Saturday, July 15, 2006

A Trip to Pie Country

Beloved readers and friends,

Just a note to let you know that I'm taking a small blogging hiatus to head Southward for a friend's wedding. All kinds of culinary delights will occur in the interrim, and I promise to report them upon my return (the 25th). In the meantime, I beg your pardon for my absence with this, my first attempt at challah. I didn't let it rise long enough (which is why it looks a little stretched out in the picture), but it was delicious. A mixer fitted with a bread hook is descibed in the directions, but I did all the mixing by hand, and the consistency turned out fine. Next time I'll try using fresh yeast instead of dry. Good luck, and I'll see you after the 25th - with a lot of catching up to do!

Much love,
Kate

Challah Bread

INGREDIENTS

1/2 cup plus 2/3 cup warm water
2 tablespoons dry yeast (I don't know the conversion of dry yeast to fresh yeast...anybody?)
1 tablespoons plus 3/4 cup sugar

5 large eggs
3/4 cup vegetable oil
(1/4 cup honey - my addition)
1 teaspoon salt
7 1/2 cups (about) all-purpose flour

1 large egg yolk
1 tablespoon water

DIRECTIONS

Combine 1/2 cup warm water, yeast and 1 tablespoon sugar in large glass measuring cup and stir until yeast dissolves. Let yeast mixture stand at room temperature until foamy, about 10 minutes.

In large bowl of heavy-duty mixer fitted with whisk attachment, beat 5 eggs until blended. Add oil, salt and 3/4 cup sugar and beat until pale yellow and slightly thickened, about 4 minutes. Beat in 2/3 cup warm water (and honey). Add yeast mixture and beat until blended. Remove whisk and fit mixer with dough hook. Add enough flour 1 cup at a time to form smooth dough, beating well after each addition. Beat on medium speed until smooth and elastic, about 5 minutes, adding flour by tablespoonfuls if sticky. Turn out onto floured surface and knead 2 minutes.

Lightly oil large bowl. Add dough, turning to coat with oil. Cover with plastic wrap, then with clean kitchen towel. Let dough rise in warm draft-free area until doubled in volume, about 1 hour.

Punch down dough. Cover with plastic and clean kitchen towel and let rise 30 minutes.

Grease 2 large baking sheets. Turn out dough onto lightly floured surface. Divide dough into 2 equal portions. Divide each portion into 3 equal pieces. Roll each piece into 9-inch-long rope. Braid 3 ropes together; pinch ends together to seal. Repeat with remaining dough pieces, forming 2 braids. Place each braid on baking sheet. Cover with towel . Let rise in warm area until almost doubled, about 30 minutes.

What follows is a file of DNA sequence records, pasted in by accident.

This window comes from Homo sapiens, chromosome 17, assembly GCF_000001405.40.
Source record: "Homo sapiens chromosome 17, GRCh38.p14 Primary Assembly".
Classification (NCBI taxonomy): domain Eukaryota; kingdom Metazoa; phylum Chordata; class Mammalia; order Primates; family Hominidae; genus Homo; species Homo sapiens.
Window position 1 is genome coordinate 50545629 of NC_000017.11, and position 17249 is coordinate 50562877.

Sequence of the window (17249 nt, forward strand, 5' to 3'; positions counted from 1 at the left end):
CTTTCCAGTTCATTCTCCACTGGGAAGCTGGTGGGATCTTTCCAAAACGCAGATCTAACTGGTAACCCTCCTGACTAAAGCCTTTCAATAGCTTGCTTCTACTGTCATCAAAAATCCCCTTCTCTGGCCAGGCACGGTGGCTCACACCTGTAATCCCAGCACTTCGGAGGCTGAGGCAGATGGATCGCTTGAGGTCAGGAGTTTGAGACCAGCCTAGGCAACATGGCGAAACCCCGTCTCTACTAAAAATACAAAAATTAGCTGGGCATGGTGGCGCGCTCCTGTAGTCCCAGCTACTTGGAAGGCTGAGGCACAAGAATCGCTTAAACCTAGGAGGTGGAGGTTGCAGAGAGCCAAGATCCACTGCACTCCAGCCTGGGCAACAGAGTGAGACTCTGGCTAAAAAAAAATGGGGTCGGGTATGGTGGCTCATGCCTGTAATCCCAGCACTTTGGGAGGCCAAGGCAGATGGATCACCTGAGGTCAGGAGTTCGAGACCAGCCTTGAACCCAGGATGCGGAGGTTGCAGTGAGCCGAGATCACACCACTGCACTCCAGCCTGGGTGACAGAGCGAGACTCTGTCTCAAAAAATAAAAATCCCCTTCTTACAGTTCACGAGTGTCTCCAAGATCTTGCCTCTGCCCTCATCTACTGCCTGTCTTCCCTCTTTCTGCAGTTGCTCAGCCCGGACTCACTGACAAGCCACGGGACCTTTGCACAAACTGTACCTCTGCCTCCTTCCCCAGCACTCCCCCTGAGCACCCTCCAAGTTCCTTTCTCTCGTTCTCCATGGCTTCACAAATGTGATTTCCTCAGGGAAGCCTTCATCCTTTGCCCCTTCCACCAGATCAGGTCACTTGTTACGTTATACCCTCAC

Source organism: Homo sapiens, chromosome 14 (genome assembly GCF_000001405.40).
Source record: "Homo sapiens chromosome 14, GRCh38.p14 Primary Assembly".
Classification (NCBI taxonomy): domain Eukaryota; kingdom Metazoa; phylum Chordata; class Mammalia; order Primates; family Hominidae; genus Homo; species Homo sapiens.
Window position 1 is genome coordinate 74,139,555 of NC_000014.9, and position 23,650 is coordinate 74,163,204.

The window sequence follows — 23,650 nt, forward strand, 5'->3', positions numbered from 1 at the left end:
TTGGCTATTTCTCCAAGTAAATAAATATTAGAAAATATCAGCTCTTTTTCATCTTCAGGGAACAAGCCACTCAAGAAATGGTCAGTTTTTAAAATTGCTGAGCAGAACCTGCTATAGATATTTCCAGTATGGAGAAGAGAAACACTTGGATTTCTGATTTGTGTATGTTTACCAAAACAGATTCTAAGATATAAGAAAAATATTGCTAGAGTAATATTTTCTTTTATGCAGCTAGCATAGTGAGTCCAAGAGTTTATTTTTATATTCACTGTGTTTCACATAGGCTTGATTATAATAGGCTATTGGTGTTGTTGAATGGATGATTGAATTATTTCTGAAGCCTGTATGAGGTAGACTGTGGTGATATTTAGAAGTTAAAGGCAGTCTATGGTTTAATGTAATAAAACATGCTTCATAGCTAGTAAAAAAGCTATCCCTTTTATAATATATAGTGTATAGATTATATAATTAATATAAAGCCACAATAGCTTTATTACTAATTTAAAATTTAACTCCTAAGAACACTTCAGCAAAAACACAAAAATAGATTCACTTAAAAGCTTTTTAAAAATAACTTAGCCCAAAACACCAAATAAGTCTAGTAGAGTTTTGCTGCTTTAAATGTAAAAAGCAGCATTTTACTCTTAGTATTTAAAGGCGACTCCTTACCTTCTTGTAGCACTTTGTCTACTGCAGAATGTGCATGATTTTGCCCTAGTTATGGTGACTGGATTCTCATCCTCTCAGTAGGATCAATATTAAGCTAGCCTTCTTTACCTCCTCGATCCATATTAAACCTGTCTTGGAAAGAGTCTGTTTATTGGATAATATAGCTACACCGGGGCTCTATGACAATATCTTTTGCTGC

Preheat oven to 400°F. Whisk yolk with 1 tablespoon water to blend. Brush dough with egg mixture. Bake 10 minutes. Reduce oven temperature to 350°F. Bake until bread is golden brown and sounds hollow when tapped on bottom, about 35 minutes. Transfer loaves to rack and cool.

Makes 2 loaves.

This recipe comes straight to you from Bon App├ętit, courtesy of Epicurious.com.

7 comments:

Tanna said...

Have a great trip Kate. The bread looks fantastic!

ThursdayNext said...

Enjoy Kate! I will miss you!

Oooo. I love french toast made with challah.

Nicky said...

When baking with yeast I usually substitute fresh yeast for dry yeast, because the dough becomes fluffier - at least that's what I experienced. Here in Germany both types of yeast have details printed on their packaging, which tell you how much yeast should be used for which amount (weight) of flour. Maybe yours have these instructions, too.

Angela said...

This looks great! I'll have to give it a try - I haven't made challah in forever.

michelle said...

Have a wonderful time! I still think your challah looks beautiful! (I wish I was good at making bread!)

Barbara (Biscuit Girl) said...

Your first attempt? It's beautiful!

Jamie said...

Beautiful challah, Kate!

I suck. Suck suck suck. Y'know why? Because I keep meaning to talk more with you about getting together while you are in the South. And now you have just been in the South, and I hadn't said word one to you before you left. Well, next time, maybe. I'm sorry about that!